Interannual Variability and Decadal Trends
Due to its accessibility, the longest records of sea ice thickness anywhere in the Arctic come from measurements made in landfast ice, dating back to the 1930s in the Russian Arctic (Polyakov et al., 2003) and the 1950s in the Canadian Arctic Archipelago (Brown and Cote, 1992; Howell et al., 2016). Recent analyses suggest there has been a reduction in annual maximum ice thickness of around 25 cm (approximately 10%) at most locations in the Canadian Arctic Archipelago (Howell et al., 2016). Similarly, landfast ice at Hopen on the Barents Sea coast was found to be thinning by approximately 1 cm per year between 1966 and 2007 (Gerland et al., 2008). A 16-year record of landfast ice thickness near Utqiaġvik (Eicken et al., 2012) indicates the annual maximum ice thickness has decreased by around 30 cm since 2000 (Eicken et al., 2012).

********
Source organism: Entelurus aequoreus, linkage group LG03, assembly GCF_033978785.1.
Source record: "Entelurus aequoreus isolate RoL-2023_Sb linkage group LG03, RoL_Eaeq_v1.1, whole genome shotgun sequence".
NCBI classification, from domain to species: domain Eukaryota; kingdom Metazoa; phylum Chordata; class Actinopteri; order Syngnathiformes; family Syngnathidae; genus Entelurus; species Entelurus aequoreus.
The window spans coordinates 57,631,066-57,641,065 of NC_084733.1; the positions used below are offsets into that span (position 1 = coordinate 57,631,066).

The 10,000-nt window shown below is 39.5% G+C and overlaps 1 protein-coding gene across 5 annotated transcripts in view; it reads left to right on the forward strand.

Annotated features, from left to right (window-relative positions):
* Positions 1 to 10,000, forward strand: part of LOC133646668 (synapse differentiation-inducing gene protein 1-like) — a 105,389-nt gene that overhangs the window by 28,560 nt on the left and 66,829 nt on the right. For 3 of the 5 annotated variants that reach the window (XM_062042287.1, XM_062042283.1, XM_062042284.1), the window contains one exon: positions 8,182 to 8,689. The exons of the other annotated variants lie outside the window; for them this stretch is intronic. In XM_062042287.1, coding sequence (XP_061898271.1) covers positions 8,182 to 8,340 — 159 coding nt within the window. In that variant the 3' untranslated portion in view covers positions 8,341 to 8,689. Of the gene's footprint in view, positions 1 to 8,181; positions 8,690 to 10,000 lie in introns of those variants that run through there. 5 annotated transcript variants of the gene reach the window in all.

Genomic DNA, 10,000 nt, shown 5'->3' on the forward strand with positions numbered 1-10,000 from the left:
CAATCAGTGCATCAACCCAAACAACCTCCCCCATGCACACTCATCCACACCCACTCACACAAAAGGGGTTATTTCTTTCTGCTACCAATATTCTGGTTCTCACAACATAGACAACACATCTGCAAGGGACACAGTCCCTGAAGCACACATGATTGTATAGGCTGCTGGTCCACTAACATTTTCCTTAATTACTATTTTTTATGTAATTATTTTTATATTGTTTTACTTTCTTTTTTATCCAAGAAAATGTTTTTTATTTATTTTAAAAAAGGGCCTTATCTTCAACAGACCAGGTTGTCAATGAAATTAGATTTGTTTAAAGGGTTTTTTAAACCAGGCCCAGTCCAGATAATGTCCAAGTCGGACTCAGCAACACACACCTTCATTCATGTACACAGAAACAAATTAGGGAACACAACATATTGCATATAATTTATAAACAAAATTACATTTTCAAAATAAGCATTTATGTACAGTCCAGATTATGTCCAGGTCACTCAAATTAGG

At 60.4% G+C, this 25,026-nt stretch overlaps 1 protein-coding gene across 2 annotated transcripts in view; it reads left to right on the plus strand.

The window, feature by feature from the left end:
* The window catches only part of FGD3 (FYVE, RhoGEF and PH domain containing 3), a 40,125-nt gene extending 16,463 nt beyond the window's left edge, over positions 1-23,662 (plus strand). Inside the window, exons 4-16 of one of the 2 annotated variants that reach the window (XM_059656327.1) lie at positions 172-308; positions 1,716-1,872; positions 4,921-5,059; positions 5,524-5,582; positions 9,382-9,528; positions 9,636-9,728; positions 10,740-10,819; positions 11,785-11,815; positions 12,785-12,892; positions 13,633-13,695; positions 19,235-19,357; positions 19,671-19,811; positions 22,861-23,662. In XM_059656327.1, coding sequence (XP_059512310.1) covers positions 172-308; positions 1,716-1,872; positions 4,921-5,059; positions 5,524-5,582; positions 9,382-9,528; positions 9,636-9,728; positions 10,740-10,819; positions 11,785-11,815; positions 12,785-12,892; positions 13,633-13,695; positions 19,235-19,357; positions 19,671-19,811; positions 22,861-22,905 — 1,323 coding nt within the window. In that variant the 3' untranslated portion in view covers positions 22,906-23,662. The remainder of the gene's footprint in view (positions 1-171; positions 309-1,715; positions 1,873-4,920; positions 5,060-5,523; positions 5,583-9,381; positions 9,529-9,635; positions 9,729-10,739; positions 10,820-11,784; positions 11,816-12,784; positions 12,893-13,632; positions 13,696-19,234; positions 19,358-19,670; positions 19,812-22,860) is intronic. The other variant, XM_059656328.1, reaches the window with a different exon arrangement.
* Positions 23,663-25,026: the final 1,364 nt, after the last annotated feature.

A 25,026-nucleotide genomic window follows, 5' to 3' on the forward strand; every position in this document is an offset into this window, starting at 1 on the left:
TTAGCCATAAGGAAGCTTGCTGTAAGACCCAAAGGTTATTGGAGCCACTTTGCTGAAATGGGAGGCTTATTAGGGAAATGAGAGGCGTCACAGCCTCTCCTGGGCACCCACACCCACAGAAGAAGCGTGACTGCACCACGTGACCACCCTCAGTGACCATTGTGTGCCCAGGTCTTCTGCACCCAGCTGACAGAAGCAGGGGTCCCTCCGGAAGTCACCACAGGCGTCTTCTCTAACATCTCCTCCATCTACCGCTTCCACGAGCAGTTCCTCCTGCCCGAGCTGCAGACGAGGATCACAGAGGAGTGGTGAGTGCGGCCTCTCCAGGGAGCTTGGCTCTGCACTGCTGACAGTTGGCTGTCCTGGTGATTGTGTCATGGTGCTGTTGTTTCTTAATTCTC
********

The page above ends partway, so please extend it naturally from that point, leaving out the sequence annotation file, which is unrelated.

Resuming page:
Weekly charts from the U.S. National Ice Service (NIC) indicate that overall landfast ice extent in the Arctic decreased by approximately 12,300 km2 yr-1 (0.7% yr-1) between 1976 and 2007 (Yu et al., 2013). It should be noted that the NIC results represent changes in the seasonal average extent from January to May, rather than the full maximum extent at the end of the growth season. In the Chukchi Sea, the annual maximum width of landfast ice reduced by an average of 13 km (~50%) between the periods 1973-76 (Stringer, 1978) and 1996-2008 (Mahoney et al., 2014), while the maximum extent of landfast ice in the Beaufort Sea changed little during this time. Also, charts from the Arctic and Antarctic Research Institute (AARI) in Russia show no consistent trend in maximum landfast ice extent in the Laptev Sea between 1999 and 2013 (Selyuzhenok et al., 2015).